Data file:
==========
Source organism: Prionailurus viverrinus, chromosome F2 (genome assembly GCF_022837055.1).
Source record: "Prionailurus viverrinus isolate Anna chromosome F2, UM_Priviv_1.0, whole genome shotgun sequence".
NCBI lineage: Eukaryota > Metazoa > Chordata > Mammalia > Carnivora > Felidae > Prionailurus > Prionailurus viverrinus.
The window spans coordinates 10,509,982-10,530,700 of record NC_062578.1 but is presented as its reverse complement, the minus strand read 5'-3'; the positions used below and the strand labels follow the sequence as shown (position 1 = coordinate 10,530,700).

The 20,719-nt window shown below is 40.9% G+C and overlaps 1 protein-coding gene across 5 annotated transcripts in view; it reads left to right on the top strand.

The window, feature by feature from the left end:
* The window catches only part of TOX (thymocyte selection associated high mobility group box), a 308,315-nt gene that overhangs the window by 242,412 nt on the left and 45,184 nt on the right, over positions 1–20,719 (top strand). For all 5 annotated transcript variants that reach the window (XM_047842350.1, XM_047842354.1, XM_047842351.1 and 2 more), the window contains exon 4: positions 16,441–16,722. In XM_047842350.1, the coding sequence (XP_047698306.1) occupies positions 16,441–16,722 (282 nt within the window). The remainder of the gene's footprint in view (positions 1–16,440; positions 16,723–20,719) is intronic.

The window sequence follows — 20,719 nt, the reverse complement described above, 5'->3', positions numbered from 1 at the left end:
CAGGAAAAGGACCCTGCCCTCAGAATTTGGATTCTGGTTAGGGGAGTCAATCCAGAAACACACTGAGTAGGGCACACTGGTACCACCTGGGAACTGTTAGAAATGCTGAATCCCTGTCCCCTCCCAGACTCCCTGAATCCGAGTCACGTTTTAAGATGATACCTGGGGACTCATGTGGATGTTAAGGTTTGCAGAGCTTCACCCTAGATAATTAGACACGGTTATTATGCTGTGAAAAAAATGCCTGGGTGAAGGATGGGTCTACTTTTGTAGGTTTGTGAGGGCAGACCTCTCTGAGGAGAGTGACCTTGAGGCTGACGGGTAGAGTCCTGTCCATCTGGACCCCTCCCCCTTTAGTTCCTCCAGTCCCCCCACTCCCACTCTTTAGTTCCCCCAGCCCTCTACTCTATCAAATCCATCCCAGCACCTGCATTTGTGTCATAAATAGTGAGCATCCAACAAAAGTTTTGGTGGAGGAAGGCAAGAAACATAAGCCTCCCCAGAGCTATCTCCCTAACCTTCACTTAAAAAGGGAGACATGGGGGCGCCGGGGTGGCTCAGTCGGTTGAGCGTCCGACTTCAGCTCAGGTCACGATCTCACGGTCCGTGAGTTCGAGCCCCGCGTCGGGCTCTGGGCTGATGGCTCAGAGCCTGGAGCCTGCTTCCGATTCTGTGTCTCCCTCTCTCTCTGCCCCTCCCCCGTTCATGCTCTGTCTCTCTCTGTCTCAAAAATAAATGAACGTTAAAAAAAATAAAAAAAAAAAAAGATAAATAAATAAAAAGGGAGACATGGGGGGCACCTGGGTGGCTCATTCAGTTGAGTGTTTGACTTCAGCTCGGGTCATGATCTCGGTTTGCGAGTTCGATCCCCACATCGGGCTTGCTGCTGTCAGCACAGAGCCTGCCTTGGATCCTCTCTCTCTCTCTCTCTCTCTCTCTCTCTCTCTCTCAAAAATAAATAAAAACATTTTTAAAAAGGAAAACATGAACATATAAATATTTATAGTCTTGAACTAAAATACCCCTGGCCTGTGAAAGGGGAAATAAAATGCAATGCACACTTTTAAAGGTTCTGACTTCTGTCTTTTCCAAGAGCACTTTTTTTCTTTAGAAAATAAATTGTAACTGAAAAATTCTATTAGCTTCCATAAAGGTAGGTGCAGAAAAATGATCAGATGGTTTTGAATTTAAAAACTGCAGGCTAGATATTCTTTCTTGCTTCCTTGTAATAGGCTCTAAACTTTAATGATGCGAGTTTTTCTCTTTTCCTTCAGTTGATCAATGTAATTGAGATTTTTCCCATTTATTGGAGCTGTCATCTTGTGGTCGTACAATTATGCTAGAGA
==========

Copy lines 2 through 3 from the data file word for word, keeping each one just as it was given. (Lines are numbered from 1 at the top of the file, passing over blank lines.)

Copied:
Source record: "Prionailurus viverrinus isolate Anna chromosome F2, UM_Priviv_1.0, whole genome shotgun sequence".
NCBI lineage: Eukaryota > Metazoa > Chordata > Mammalia > Carnivora > Felidae > Prionailurus > Prionailurus viverrinus.